Sunday, November 30, 2008

The Little Things

"Enjoy the little things, for one day you may look back and realize they were the big things."
-- Robert Brault
In the rush to create the latest and greatest multi-million dollar E-ticket, one has to wonder why Walt Disney Imagineering doesn't pay more attention to the power-- and value-- of investing in the multitude of smaller touches that separate Disney's themed environments from the rest of the pack.

Fortunately, those smaller yet extremely satisfying projects aren't completely out of vogue. Witness the wonder of the newly refurbished Sleeping Beauty Castle walkthrough at Disneyland. It's not the only reason someone would visit the park, but it's definitely one of the reasons people keep coming back for more.

In a self-contained park such as Disneyland, those smaller touches are arguably easier to conjure and create. It's not difficult to add layer after layer of detail when you have a relatively small canvas to work with. Walt's park is also blessed with the power of nostalgia. Anything added at Disneyland needs to have that Disney look and feel. The guests demand it, and the company and Imagineers deserve a great deal of credit for respecting and adhering to those "old school" principles that, while sometimes creatively frustrating, have served the park well for decades.

In the early days of Walt Disney World, back when the Florida property was much smaller and easier to manage, that famously obsessive attention to detail flourished. For nearly a quarter of a century, Walt Disney World had the genuine look and feel of a true Disney environment. It seemed back then as if Imagineers held sway over everything--right down to the manhole covers and beyond.

But as the canvas expanded, and new parks and resorts emerged, Walt Disney World lost its creative focus. Today, the respect for theme has all but disappeared; lost are many of those wonderful "worlds within the World" that transformed the soggy swamp into an escapist utopia.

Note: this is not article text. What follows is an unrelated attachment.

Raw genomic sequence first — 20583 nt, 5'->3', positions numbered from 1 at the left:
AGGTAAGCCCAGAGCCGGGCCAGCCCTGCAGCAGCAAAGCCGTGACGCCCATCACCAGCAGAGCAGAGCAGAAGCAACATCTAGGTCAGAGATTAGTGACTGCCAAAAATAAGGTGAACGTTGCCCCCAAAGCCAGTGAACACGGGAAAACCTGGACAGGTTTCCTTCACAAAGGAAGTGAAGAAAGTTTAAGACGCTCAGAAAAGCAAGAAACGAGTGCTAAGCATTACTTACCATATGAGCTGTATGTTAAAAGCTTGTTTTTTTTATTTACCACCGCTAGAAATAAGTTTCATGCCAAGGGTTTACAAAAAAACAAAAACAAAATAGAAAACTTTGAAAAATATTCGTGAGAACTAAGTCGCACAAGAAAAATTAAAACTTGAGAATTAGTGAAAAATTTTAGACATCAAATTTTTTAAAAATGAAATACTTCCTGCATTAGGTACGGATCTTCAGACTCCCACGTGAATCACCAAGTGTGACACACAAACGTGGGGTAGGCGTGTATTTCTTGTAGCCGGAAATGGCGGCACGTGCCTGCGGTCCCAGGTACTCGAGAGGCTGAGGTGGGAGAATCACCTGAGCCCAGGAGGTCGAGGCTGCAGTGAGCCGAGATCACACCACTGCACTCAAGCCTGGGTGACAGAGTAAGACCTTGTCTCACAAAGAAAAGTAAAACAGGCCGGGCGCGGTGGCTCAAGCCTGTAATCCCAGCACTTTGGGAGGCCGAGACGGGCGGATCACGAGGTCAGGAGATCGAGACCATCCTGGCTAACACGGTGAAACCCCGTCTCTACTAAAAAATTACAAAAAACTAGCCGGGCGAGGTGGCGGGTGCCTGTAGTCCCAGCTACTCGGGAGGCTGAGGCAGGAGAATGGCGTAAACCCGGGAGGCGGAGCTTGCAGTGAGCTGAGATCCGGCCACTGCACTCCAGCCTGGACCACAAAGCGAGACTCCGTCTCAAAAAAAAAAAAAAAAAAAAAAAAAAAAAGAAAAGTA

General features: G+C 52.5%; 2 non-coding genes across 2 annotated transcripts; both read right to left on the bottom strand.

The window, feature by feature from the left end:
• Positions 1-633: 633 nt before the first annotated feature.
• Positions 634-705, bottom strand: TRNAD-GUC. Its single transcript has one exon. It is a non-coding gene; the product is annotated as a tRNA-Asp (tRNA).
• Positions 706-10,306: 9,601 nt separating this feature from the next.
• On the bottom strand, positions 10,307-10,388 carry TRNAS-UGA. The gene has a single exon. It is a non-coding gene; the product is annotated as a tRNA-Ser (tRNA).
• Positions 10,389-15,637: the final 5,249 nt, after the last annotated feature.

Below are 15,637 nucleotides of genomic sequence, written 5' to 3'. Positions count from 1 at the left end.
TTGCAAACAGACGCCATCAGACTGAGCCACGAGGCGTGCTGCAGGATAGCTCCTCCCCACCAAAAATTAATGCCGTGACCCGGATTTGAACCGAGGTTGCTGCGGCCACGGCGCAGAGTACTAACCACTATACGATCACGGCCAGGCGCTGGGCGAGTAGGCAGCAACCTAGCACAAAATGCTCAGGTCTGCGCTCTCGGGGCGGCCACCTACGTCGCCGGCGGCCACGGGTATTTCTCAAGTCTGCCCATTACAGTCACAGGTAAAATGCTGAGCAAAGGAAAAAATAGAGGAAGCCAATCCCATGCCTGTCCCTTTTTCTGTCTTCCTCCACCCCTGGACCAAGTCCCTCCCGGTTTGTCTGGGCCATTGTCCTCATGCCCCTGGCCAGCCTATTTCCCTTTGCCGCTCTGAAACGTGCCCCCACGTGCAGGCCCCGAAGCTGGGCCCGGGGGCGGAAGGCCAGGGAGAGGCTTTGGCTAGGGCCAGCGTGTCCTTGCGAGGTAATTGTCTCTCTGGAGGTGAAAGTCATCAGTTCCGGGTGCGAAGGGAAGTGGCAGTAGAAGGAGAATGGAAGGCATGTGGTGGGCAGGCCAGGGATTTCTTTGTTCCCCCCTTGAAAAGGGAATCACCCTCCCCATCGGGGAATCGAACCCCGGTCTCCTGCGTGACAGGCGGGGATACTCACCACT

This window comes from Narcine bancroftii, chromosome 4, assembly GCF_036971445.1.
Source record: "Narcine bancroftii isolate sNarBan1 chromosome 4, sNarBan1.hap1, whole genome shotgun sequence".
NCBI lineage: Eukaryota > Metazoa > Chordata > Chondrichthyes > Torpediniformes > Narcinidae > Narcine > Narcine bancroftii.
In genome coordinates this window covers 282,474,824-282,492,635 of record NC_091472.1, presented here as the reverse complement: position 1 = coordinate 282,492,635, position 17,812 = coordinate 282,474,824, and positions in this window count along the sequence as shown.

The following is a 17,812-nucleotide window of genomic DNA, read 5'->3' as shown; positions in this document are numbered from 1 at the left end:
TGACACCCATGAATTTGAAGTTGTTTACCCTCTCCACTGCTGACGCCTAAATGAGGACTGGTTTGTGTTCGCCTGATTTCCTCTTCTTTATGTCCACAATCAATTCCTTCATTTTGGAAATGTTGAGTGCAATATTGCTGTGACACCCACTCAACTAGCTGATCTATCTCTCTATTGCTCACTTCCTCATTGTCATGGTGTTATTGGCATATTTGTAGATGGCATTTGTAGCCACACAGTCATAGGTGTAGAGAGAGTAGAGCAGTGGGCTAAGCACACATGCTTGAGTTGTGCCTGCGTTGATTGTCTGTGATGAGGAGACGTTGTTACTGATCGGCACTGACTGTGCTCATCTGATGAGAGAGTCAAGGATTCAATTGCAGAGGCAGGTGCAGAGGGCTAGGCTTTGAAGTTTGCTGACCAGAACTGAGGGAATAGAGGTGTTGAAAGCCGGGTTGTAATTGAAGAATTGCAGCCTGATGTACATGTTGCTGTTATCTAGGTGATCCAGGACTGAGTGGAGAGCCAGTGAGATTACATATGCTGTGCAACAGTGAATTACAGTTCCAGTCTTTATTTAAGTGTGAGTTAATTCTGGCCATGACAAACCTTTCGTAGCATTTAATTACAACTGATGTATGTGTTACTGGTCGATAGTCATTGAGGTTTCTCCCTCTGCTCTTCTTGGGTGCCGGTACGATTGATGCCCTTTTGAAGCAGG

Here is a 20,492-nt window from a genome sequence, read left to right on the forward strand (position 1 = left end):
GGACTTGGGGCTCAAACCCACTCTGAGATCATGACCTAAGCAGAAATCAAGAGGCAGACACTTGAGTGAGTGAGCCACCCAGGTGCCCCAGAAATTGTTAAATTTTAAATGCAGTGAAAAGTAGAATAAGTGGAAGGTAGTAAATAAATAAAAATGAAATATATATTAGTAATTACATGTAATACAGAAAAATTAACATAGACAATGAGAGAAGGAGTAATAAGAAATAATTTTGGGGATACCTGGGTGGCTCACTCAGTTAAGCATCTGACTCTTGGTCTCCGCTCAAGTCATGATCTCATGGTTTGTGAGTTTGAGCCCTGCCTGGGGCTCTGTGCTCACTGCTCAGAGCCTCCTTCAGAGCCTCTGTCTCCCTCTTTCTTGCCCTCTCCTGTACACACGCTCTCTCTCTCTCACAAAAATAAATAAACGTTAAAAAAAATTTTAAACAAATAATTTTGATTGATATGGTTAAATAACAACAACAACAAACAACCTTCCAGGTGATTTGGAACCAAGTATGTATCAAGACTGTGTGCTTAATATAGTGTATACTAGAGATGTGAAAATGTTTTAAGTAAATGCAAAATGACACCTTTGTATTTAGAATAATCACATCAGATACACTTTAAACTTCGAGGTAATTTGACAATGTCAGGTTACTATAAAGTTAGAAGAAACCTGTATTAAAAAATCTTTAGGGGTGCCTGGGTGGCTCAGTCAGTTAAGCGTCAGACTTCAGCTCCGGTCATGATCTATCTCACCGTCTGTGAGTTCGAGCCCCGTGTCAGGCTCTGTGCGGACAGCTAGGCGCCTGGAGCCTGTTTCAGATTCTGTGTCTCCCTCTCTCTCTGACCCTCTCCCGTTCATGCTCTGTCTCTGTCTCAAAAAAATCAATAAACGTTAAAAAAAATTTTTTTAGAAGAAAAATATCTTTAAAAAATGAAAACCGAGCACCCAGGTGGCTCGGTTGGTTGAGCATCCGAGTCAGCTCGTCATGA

Recently, I had the wonderful (if not exhausting) privilege of escorting my energetic and inquisitive pre-schooler through the grounds of the Fort Wilderness Campground, truly one of the crown jewels of Walt Disney World. After taking a leisurely stroll, we headed back to the parking lot via the resort's internal bus system.

As the pine trees and campsites passed by our windows, a recorded voice came over the loudspeakers to tell us more about what we were seeing. This new automated voice system now operates on busses throughout Walt Disney World, and while the technology that makes it possible is undoubtedly cool, the attention to theme falls just a bit short. There is themed music on the bus, but the voice on the loudspeaker is "the" voice of Walt Disney World, the same voice you hear on the monorail, the same voice you hear on bus after bus after bus. And while the announcer's deep monotone is certainly attention grabbing, on the internal bus at Ft. Wilderness, it also, sadly, seems woefully out of place. Gone is the suspension of disbelief, gone is the feeling of being lost in the wilderness. Yes, we are on a bus in the wilderness, but it's the voice that breaks the illusion, reminding us, after all, that it's not really the wilderness, it's only Walt Disney World. Perhaps they were going for a Jack Wagner kind of presence here, but the execution is jarring-- and misses the mark. An opportunity to add to the immersion has been squandered, or at the very least, overlooked.